“Commonwealth” party leaders trying to agree on a new party political status proposal for Puerto Rico should abandon “commonwealth status” proposals that have failed in Congress, a “commonwealth” party senator has written.
Senator Ramon Luis Nieves wrote in an update of a book he originally authored in 2009, “The Free Associated State We Want,” that the ‘development of the Commonwealth’ should be nationhood in an association with the U.S.
Six months ago, the “commonwealth” party’s Governing Board tasked four former party presidents with drafting a new status proposal for the party to offer in a plebiscite authorized by a Federal law enacted 13 months ago.
The Board gave the assignment to the former party presidents after many of its members refused to go along with the status proposal of the current president, Governor Alejandro Garcia Padilla. The opposition made it clear that the Legislative Assembly would not approve his plan.
Garcia Padilla’s “commonwealth status” would have supposedly exempted Puerto Rico from the authority of Congress to enact policies regarding territories but only in some areas. It also called for: the Federal government to fund the territory equally with the States in all social programs; exempting from Federal taxation earnings that companies in the States attribute to manufacturing in Puerto Rico; an exemption from ocean freight laws; and trade protection for Puerto Rican agricultural products.
All are “commonwealth” proposals that the Federal government has repeatedly rejected — prime examples of the failed proposals that Nieves said the party should abandon.
Nieves and a substantial minority of the Governing Board want Puerto Rico to become a nation in “free association” with the U.S. Under free association, nations share governing authority with each retaining the right to end the association.
Newspaper Primera Hora quoted Nieves as saying that a territory status as at present “is not enough to address the economic and social problems that we have in this country,” already referring to the territory as a nation, as is common in the “commonwealth” party. It reported that he emphasized a need to “design a new country,” however.
The Board was only able to agree on one aspect of a new status proposal: that it guarantee future generations of Puerto Ricans U.S. citizenship. Such a provision, however, would be inconsistent with the nationhood required for free association.
In an interview with El Nuevo Dia newspaper, Nieves pointed out that it would not be unconstitutional for the U.S. to grant its citizenship to all citizens of a nation of Puerto Rico. He did not, however, address the many U.S. Government policy objections to all citizens of another nation being U.S. citizens.
According to El Nuevo Dia, Nieves argued that the free association the U.S. would establish with Puerto Rico would be different from the free associations it has entered into with three former parts of what was a Pacific islands territory. One reason he gave was that citizens of that territory had not been U.S. citizens. Another was that the economies of the U.S. and Puerto Rico are “much more intensely integrated” than were the economies of the U.S. and the Pacific islands territory — although this claim of his is debatable.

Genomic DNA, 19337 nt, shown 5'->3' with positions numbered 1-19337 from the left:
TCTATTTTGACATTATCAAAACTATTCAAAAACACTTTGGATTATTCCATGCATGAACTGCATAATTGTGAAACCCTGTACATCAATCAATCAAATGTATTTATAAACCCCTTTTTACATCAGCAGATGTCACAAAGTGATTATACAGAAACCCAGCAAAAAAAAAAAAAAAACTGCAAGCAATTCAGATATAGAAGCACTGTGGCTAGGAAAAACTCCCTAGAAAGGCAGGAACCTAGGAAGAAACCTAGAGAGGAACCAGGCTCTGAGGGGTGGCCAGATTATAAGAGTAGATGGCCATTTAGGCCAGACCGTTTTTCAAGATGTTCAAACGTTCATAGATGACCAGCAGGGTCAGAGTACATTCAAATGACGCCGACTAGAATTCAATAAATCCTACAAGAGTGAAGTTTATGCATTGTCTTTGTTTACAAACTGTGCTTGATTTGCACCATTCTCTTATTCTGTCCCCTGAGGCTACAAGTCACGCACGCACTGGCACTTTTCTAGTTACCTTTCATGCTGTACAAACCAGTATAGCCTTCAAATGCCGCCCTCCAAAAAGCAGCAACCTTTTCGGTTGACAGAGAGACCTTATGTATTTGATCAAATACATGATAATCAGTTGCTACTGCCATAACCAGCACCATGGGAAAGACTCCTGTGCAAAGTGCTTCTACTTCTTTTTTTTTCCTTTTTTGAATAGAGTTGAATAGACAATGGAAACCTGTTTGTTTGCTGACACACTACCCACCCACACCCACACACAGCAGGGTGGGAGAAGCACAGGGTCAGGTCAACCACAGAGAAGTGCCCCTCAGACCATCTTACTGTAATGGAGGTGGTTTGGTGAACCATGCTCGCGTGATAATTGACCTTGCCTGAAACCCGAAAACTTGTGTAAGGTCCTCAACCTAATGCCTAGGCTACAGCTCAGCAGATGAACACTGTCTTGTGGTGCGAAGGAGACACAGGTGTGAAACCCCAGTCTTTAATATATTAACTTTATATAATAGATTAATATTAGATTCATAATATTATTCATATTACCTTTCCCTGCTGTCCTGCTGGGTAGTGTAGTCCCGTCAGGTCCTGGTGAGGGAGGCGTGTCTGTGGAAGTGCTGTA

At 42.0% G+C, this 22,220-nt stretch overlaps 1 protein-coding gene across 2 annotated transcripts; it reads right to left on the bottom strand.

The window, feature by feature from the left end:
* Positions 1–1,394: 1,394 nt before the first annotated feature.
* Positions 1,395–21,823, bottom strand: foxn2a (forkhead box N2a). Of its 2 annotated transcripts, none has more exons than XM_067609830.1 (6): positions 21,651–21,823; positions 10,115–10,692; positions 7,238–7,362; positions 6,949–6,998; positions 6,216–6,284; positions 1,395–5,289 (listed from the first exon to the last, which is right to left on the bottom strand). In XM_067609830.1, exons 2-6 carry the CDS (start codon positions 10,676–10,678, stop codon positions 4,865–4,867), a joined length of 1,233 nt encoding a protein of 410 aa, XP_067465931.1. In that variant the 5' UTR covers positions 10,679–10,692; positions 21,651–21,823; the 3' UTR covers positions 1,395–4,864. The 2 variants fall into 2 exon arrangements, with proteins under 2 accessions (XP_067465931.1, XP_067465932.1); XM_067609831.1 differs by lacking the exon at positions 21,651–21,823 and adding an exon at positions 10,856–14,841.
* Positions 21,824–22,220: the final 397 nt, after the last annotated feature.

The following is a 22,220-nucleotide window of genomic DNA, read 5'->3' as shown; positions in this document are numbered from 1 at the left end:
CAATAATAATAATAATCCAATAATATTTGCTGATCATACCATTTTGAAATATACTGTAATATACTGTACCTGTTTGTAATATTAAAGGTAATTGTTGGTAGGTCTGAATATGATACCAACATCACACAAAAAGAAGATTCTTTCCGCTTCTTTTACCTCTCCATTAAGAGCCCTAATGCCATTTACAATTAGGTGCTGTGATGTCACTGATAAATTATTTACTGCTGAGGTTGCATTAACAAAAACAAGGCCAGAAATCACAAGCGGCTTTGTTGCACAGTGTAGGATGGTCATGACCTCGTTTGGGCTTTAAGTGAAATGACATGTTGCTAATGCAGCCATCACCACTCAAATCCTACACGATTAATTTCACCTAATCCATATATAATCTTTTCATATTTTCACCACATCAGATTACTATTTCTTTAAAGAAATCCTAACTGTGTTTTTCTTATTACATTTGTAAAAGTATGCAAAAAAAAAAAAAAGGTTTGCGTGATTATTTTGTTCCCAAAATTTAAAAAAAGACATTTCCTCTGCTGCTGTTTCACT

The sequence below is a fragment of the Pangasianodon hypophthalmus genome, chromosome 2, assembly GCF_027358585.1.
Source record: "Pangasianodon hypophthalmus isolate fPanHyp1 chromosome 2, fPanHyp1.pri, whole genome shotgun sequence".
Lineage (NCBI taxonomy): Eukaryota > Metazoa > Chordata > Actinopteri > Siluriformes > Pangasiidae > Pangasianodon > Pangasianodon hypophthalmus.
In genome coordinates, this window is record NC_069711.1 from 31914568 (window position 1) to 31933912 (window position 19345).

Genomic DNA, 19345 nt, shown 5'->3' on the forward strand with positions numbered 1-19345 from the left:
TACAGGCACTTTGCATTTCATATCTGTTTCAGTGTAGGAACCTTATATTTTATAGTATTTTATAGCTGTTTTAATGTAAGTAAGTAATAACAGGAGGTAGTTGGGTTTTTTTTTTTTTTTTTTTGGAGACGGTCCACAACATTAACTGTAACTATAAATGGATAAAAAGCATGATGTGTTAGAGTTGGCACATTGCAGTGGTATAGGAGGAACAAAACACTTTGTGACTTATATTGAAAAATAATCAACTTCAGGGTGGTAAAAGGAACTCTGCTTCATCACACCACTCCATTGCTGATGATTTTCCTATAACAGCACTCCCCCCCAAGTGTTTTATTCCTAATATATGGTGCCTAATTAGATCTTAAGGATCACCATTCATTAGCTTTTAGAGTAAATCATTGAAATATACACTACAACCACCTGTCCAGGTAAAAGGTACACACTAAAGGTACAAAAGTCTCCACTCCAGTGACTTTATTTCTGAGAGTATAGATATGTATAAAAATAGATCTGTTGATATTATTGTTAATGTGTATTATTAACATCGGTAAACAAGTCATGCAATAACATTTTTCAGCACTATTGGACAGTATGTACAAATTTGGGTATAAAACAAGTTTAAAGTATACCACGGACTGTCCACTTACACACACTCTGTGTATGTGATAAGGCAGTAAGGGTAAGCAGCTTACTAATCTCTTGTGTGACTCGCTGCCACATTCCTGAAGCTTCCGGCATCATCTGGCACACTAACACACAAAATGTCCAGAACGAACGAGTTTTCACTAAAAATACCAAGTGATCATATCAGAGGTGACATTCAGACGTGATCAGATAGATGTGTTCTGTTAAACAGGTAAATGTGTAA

The “commonwealth” party needs to come up with a new definition of “commonwealth status” because the Clinton, George W. Bush, and Obama Administrations rejected its current proposal for “the development of the Commonwealth” as impossible for constitutional and other reasons. Additionally, Garcia Padilla has called for a plebiscite under the Federal law enacted 13 months ago.
The Federal law provides for a plebiscite limited to options that would “resolve” the question of Puerto Rico’s ultimate political status and would not conflict with the Constitution, laws and policies of the U.S.
It was enacted because Garcia and the “commonwealth” party majorities in each house of the Legislative Assembly also very narrowly elected in November 2012 refused to accept the results of Puerto Rico’s first plebiscite limited to possible status options held at the time they were elected.
The 2012 plebiscite rejected Puerto Rico’s current territory status and chose statehood among the alternatives. Garcia supported the losing territory status option in the plebiscite.
The current territory status could not be an option for the plebiscite provided for by Federal law because it cannot fulfill the requirement of being able to resolve the Puerto Rico status question: Puerto Ricans would continue to be able to petition for statehood or nationhood.
The “commonwealth” party’s main objection to the 2012 plebiscite was that it did not include a proposal like its current status plan. Such a plan also could not be an option for the plebiscite provided for by Federal law because it conflicts with the Constitution, laws, and policies of the U.S.
Neither Garcia’s nor Nieves’ status proposals could also be options because of their conflicts with the Constitution, laws, and policies of the U.S.
Despite six months of talks, the four former “commonwealth” party presidents are not close to an agreement.
The four came from different sides on the Governing Board. Former Governor Rafael Hernandez Colon (1973-6 and 1985-92) is the apparent author of Garcia’s “commonwealth” territory proposal. Former Governor Anibal Acevedo Vila (2005-8) is a nationalist who wants the U.S. to assume the $73 billion in debts of government in Puerto Rico.
According to Primera Hora, Acevedo declared that Puerto Rico needs nationhood in an association with the U.S. — but with the U.S. citizenship incompatible with nationhood — “to give us the tools to solve economic crisis today and those that may arise during the next 10 or 15 years because all countries have crises, they need is to have the ability and the tools to address the crises that may arise.”